Financial Products and Sources Basis Taxation: U.S. International Tax Policy at the Crossroads

70 Pages Posted: 15 May 2016

Date Written: May 1, 1999


The increasing use of derivatives to manage financial risks raises significant challenges for legislators and tax administrators in forging a coherent U.S. tax regime. Through the creative use of derivatives, taxpayers can transform a highly taxed return into an economically equivalent but lower taxed return. In the cross-border setting, the adroit use of derivatives by foreign investors can transform, for example, a U.S. source dividend taxed at thirty percent into an equivalent swap return taxed at zero percent. Although there are valid arguments to tax synthetic returns similarly as the returns to which they relate, This article argues that the United States should eschew such an approach with respect to cross-border users of financial products. Given the current exemption for foreign investors for capital gains and interest, any attempt to tax synthetic returns would require rules that would be frightfully complex, may violate tax treaty obligations, and could actually cost the United States tax revenue if other countries followed suit. Instead, The growth in derivatives may present an opportune time for tax administrators to re-evaluate U.S. international tax policy and consider, at least in the treaty context, the exemption from source basis taxation of all investment returns earned by foreign investors.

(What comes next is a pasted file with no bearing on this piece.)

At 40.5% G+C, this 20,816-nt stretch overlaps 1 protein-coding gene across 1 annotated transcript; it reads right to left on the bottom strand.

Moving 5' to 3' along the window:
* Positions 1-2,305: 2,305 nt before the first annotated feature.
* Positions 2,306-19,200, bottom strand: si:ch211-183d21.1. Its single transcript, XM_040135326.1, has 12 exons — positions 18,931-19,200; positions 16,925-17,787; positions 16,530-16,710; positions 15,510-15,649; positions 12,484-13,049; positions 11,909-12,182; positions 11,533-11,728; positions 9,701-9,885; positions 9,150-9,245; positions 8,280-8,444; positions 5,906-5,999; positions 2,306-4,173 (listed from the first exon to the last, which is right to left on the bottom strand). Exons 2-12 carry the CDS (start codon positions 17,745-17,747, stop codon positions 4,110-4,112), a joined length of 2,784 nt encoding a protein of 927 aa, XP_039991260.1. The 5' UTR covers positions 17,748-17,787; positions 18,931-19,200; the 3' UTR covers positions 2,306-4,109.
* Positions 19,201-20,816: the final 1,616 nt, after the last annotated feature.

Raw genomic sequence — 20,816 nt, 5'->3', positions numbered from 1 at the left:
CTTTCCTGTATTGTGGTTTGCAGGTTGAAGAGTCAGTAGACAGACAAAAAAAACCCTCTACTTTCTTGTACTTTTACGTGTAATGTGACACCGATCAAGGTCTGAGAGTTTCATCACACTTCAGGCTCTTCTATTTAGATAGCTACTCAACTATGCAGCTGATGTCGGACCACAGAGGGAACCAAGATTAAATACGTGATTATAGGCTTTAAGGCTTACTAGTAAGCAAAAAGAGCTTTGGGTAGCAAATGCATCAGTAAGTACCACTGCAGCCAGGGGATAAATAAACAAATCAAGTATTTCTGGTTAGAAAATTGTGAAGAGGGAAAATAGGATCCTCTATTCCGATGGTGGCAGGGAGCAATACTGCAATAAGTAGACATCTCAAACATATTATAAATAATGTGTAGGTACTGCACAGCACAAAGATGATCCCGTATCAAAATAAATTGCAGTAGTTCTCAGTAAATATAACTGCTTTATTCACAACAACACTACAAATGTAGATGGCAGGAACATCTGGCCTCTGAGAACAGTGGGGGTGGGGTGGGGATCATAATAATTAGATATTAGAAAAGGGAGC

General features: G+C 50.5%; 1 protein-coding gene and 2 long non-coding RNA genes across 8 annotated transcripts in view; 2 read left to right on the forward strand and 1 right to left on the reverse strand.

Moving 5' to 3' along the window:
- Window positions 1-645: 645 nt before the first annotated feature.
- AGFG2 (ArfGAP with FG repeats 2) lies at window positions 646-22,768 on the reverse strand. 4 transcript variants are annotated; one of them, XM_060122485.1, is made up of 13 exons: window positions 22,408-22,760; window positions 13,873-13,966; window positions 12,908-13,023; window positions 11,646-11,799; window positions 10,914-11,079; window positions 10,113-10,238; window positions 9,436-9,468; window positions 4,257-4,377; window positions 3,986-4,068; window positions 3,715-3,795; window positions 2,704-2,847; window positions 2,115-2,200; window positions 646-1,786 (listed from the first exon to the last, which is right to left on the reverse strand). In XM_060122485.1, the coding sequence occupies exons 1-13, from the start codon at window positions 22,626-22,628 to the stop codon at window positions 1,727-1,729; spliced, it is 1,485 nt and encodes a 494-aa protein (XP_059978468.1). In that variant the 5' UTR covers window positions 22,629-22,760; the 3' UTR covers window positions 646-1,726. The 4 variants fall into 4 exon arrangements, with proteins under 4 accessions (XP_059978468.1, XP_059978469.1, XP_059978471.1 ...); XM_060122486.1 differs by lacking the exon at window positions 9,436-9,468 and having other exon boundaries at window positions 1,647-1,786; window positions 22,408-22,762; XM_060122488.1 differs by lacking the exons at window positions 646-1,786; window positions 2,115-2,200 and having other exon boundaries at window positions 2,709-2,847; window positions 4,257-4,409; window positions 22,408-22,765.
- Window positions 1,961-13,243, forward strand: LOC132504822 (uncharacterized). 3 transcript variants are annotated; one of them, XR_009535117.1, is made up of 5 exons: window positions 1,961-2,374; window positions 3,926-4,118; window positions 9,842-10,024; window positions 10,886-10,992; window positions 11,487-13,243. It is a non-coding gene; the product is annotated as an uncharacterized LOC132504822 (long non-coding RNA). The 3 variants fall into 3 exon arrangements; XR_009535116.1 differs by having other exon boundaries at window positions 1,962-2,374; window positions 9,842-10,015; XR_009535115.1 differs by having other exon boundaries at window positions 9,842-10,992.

Suggested Citation

Colon, Jeffrey Miguel, Financial Products and Sources Basis Taxation: U.S. International Tax Policy at the Crossroads (May 1, 1999). University of Illinois Law Review, Vol. 1999, No. 3, 1999, Available at SSRN:

Jeffrey Miguel Colon (Contact Author)

Fordham University School of Law ( email )

150 West 62nd Street
New York, NY 10023
United States

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